Let us now use the $in operator to look for drones having “Recreation” and “Security” as their utility.

> db.drones.find({utility: {$in: ["Security", "Recreation"]}})

{ "_id" : ObjectId("603502ba24df1c2350e676e7"), "utility" : [ "Monitoring or Inspection", "Security" ], "onSale" : false, "name" : "SV - Terrus D40", "price" : 5259, "weight" : "764 grams", "__v" : 0 }

{ "_id" : ObjectId("603502ba24df1c2350e676e8"), "utility" : [ "Recreation" ], "onSale" : false, "name" : "SV - Jovio J259", "price" : 1500, "weight" : "247 grams", "__v" : 0 }

{ "_id" : ObjectId("6157239d341d653bccaf7822"), "utility" : [ "Recreation" ], "onSale" : false, "name" : "DF - Jetfire Nitro RX-V", "price" : 22000, "weight" : "3 kilograms", "__v" : 0 }

{ "_id" : ObjectId("61573885341d653bccaf7825"), "utility" : [ "Security" ], "onSale" : false, "name" : "SV - Xorvia 9908Y", "price" : 7760, "weight" : "3.8 kilograms", "__v" : 0 }

As you can notice, we have four documents filtered-out documents where the value of the utility field is “Recreation”, “Security” or both.

Updating Documents Using $in Operator Matching Array Values

Let us now use the $in operator to update documents matching array values.

Among the results we got from the above example, there is a drone having “SV – Jovio J259” as its name:

{ "_id" : ObjectId("603502ba24df1c2350e676e8"), "utility" : [ "Recreation" ], "onSale" : false, "name" : "SV - Jovio J259", "price" : 1500, "weight" : "247 grams", "__v" : 0 }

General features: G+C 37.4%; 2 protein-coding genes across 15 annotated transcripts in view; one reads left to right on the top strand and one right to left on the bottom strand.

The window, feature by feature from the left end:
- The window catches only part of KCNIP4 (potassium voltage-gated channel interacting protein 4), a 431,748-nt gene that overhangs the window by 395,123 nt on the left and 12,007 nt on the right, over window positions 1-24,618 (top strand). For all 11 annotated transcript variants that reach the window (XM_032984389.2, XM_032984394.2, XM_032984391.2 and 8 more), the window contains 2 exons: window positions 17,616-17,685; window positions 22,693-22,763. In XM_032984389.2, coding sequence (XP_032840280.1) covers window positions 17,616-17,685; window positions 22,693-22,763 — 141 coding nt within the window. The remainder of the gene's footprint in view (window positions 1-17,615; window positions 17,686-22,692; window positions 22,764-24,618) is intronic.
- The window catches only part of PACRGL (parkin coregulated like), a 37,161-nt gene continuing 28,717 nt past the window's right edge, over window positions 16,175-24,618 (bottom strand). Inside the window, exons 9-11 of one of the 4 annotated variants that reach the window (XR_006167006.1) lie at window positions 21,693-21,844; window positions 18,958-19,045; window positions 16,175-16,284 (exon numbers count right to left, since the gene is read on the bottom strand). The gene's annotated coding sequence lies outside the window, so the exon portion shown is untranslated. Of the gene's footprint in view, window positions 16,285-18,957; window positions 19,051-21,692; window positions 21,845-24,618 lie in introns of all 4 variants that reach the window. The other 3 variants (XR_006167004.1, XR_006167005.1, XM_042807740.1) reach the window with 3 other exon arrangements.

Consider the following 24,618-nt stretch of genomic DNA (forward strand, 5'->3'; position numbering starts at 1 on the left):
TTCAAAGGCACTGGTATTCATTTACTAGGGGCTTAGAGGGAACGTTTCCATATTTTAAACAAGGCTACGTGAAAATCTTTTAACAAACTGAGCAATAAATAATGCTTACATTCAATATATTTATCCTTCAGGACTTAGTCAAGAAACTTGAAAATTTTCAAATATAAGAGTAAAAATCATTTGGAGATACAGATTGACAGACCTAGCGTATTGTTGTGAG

Let’s try to change the price field of this drone from 1500 to 200 using $in operator.

> db.drones.update({name: {$in: ["SV - Jovio J259"]}}, {$set: {price: 2000}})

WriteResult({ "nMatched" : 1, "nUpserted" : 0, "nModified" : 1 })

Let’s understand the above code. Here we have first used the $in operator to create a condition so that we can get those drones where the name field is “SV – Jovio J259”, which is of course only one. Then we used the $set operator to change the price field of that select drone to 2000. 

If you want to learn more about the $set operator, click here.

Let us now check the document again using the $in operator although we could simply use the find() method here.

> db.drones.find({name: {$in: ["SV - Jovio J259"]}})

{ "_id" : ObjectId("603502ba24df1c2350e676e8"), "utility" : [ "Recreation" ], "onSale" : false, "name" : "SV - Jovio J259", "price" : 2000, "weight" : "247 grams", "__v" : 0 }

See the document is successfully updated.

Conclusion

In this tutorial, we have learned about different types of operators, specifically the $in operator to select documents that match the element of a given array. We have not only learned to find but also update documents by using the $in operator. That’s the end of this guide, hope you got solutions to all your doubts!

Continue Reading:

Reference

MongoDB Manual on $in operator

Aneesha S
Aneesha S